Validation is all about providing children the space to simply feel without you trying to rescue, fix, or deny their feelings. When you directly acknowledge your child’s feelings through a question or statement, it models to them: I am significant and it is okay to feel what I feel. Through validation, you show them that their feelings provide crucial information about themselves in that very moment. And when children experience their feelings and are actively able to work through them, it can lead to self-regulation, and then later to appropriate problem solving. 

Examples of Validation: 

“You sound angry.” 

“I can see that makes you very frustrated.” 

“Can you tell me more about what you are feeling?”

“Do you need a hug?” 

Transitioning out of summer and into the school year can be hectic and overwhelming as the entire household juggles waking up on time, carpools, bus rides, packing lunches, after school activities, completing homework, and the list goes on. And as a parent, the responsibility falls on you to manage, problem solve, and fix things along the way. However, I would like to remind you that you deserve to give yourself compassion and patience during this time because you may not meet every expectation you have for yourself as a parent. And that is okay.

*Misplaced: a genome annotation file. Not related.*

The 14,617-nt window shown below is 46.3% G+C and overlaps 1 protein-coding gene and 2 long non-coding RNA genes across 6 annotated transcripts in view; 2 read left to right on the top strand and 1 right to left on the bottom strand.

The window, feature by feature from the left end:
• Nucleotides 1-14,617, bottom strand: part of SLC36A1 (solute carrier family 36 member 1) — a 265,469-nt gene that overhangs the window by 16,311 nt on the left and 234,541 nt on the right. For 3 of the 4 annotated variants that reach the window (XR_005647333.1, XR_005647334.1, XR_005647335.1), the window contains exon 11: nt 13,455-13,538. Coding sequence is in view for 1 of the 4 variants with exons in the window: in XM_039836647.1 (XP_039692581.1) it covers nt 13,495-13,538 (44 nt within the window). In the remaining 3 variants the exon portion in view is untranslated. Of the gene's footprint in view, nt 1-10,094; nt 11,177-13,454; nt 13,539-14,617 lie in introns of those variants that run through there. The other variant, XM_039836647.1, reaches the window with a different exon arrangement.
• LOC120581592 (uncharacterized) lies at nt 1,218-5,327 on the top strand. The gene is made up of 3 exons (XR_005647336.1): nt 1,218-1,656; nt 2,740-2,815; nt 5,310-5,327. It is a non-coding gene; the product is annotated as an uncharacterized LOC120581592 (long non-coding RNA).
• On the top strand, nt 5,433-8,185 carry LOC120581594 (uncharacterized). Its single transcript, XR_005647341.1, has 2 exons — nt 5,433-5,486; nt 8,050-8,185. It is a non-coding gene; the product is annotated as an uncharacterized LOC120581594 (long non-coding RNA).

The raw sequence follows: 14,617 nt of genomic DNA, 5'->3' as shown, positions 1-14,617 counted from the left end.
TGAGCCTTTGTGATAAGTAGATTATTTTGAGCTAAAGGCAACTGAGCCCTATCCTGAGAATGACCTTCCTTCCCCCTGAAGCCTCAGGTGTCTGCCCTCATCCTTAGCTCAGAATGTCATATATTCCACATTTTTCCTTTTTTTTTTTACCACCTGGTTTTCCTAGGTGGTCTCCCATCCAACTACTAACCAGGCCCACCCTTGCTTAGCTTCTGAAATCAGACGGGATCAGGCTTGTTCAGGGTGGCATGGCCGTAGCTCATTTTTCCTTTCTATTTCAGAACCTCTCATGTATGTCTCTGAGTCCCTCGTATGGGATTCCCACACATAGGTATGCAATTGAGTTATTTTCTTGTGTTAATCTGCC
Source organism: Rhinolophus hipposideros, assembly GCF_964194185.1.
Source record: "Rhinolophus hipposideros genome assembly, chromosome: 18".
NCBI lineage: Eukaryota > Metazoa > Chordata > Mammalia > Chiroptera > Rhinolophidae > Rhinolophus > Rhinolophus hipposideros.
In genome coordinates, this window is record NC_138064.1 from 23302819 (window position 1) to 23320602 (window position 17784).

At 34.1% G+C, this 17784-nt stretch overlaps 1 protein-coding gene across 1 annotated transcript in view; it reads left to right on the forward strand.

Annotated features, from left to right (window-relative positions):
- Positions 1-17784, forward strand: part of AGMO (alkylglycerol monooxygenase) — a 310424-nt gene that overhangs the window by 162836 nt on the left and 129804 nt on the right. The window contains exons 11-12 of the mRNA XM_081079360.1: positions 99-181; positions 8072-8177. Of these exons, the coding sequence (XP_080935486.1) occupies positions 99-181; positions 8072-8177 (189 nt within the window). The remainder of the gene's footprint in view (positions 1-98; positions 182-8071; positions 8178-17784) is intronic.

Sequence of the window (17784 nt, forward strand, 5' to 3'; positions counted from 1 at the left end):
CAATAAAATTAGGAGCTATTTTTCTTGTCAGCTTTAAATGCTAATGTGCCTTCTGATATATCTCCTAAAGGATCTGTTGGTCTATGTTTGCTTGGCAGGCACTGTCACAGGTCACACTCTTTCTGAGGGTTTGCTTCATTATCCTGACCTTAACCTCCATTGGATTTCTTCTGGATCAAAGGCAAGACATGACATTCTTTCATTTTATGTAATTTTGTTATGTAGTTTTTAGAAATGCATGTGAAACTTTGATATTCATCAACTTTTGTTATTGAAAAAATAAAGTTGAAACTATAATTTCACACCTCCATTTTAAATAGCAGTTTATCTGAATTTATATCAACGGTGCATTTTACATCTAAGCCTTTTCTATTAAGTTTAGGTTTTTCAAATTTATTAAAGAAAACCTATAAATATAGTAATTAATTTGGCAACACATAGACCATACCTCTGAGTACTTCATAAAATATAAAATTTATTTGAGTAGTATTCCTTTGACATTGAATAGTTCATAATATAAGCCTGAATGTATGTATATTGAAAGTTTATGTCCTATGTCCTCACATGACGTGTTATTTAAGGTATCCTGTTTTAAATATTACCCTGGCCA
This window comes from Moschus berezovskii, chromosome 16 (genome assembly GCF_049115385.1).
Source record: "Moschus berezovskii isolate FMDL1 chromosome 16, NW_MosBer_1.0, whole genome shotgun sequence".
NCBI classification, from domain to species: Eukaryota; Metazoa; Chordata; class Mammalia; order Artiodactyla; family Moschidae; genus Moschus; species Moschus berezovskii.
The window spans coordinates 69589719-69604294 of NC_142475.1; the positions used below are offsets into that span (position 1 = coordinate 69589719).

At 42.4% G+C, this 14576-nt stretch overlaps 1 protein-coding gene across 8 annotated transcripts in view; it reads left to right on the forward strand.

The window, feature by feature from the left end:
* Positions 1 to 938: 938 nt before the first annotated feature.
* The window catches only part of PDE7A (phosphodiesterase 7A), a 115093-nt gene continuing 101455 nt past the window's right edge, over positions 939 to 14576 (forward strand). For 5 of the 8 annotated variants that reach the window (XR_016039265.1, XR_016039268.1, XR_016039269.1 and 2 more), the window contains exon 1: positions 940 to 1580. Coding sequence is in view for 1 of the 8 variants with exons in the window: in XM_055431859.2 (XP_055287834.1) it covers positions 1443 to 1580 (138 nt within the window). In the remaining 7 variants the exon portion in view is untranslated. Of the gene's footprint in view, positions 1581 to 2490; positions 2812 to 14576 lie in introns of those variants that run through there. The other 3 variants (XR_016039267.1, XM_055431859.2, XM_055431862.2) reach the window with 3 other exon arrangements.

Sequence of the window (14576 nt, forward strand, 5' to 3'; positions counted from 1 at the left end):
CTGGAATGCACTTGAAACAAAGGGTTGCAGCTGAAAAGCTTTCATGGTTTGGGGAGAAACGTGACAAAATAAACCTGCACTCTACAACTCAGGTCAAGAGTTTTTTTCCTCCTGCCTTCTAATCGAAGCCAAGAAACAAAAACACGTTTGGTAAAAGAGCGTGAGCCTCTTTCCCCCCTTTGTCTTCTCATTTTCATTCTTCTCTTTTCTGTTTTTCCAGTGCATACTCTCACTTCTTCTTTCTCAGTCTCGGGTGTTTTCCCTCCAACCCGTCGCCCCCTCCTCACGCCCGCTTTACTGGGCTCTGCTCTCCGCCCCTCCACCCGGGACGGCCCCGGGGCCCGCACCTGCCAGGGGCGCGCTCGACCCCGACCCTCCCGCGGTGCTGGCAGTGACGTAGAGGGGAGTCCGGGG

The creator of Positive Discipline, Jane Nelson says, “the first step in learning to be the best (but not perfect) parent you can be is to create a roadmap to guide you to your destination.” My hope is that by implementing and practicing these three techniques it will serve as a path to more meaningful moments with your child. 

Written By: Geetha Pokala, M.S., LPC

Saying “no” Is Incredibly Difficult

For some of you, saying “no” may be easy. In which case I hope you’re enjoying your beautifully boundaried life! (Maybe there’s some jealousy there…) For the rest of us, even when we know it’s in our best interest to say “no,” we don’t. 

Recently I was invited to brunch with some colleagues, and it would have been the EASIEST thing to say “no” to. I’ve been working my butt off and I’m currently over-committed to extra-curricular activities. I didn’t say “no.” In fact, as soon as I got the confirmation, I immediately replied “YEP! I’ll be there!” And here are all the reasons why I did that: 

  1. I love this group of friends. 
  2. It’s been a hot minute since I’ve seen them, and I missed them.